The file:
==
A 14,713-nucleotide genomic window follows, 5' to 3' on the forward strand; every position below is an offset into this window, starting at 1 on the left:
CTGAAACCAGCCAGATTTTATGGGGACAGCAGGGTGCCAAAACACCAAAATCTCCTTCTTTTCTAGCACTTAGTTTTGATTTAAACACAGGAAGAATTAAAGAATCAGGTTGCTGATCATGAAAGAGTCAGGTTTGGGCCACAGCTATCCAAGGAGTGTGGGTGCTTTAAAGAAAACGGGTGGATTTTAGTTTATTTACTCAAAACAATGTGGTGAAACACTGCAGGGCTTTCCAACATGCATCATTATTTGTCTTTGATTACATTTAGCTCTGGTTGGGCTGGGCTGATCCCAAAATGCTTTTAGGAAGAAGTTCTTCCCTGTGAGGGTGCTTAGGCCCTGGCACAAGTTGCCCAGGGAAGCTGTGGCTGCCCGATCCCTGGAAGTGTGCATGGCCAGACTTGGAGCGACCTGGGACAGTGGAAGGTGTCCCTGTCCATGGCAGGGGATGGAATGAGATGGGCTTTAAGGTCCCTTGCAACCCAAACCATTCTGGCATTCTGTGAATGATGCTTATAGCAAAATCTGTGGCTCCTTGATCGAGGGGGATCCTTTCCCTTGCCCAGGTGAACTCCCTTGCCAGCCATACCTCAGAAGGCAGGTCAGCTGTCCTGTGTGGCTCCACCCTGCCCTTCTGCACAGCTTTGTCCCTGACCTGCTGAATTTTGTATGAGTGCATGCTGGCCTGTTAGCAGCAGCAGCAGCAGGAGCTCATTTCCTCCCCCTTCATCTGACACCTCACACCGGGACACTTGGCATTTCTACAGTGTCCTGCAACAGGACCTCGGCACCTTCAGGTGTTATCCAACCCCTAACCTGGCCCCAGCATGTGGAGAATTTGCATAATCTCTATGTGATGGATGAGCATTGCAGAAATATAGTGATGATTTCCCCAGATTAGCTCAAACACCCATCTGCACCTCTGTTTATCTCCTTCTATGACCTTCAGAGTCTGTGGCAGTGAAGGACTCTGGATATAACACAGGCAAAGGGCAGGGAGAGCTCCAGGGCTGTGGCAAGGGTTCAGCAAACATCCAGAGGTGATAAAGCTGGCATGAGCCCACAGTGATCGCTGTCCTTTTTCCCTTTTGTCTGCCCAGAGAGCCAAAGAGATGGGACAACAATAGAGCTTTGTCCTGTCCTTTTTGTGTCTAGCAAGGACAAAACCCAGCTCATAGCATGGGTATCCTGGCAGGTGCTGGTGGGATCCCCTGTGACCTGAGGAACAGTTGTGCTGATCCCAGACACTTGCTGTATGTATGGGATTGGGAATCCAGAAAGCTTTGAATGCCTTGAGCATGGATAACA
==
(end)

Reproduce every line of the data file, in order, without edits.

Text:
A 14,713-nucleotide genomic window follows, 5' to 3' on the forward strand; every position below is an offset into this window, starting at 1 on the left:
CTGAAACCAGCCAGATTTTATGGGGACAGCAGGGTGCCAAAACACCAAAATCTCCTTCTTTTCTAGCACTTAGTTTTGATTTAAACACAGGAAGAATTAAAGAATCAGGTTGCTGATCATGAAAGAGTCAGGTTTGGGCCACAGCTATCCAAGGAGTGTGGGTGCTTTAAAGAAAACGGGTGGATTTTAGTTTATTTACTCAAAACAATGTGGTGAAACACTGCAGGGCTTTCCAACATGCATCATTATTTGTCTTTGATTACATTTAGCTCTGGTTGGGCTGGGCTGATCCCAAAATGCTTTTAGGAAGAAGTTCTTCCCTGTGAGGGTGCTTAGGCCCTGGCACAAGTTGCCCAGGGAAGCTGTGGCTGCCCGATCCCTGGAAGTGTGCATGGCCAGACTTGGAGCGACCTGGGACAGTGGAAGGTGTCCCTGTCCATGGCAGGGGATGGAATGAGATGGGCTTTAAGGTCCCTTGCAACCCAAACCATTCTGGCATTCTGTGAATGATGCTTATAGCAAAATCTGTGGCTCCTTGATCGAGGGGGATCCTTTCCCTTGCCCAGGTGAACTCCCTTGCCAGCCATACCTCAGAAGGCAGGTCAGCTGTCCTGTGTGGCTCCACCCTGCCCTTCTGCACAGCTTTGTCCCTGACCTGCTGAATTTTGTATGAGTGCATGCTGGCCTGTTAGCAGCAGCAGCAGCAGGAGCTCATTTCCTCCCCCTTCATCTGACACCTCACACCGGGACACTTGGCATTTCTACAGTGTCCTGCAACAGGACCTCGGCACCTTCAGGTGTTATCCAACCCCTAACCTGGCCCCAGCATGTGGAGAATTTGCATAATCTCTATGTGATGGATGAGCATTGCAGAAATATAGTGATGATTTCCCCAGATTAGCTCAAACACCCATCTGCACCTCTGTTTATCTCCTTCTATGACCTTCAGAGTCTGTGGCAGTGAAGGACTCTGGATATAACACAGGCAAAGGGCAGGGAGAGCTCCAGGGCTGTGGCAAGGGTTCAGCAAACATCCAGAGGTGATAAAGCTGGCATGAGCCCACAGTGATCGCTGTCCTTTTTCCCTTTTGTCTGCCCAGAGAGCCAAAGAGATGGGACAACAATAGAGCTTTGTCCTGTCCTTTTTGTGTCTAGCAAGGACAAAACCCAGCTCATAGCATGGGTATCCTGGCAGGTGCTGGTGGGATCCCCTGTGACCTGAGGAACAGTTGTGCTGATCCCAGACACTTGCTGTATGTATGGGATTGGGAATCCAGAAAGCTTTGAATGCCTTGAGCATGGATAACA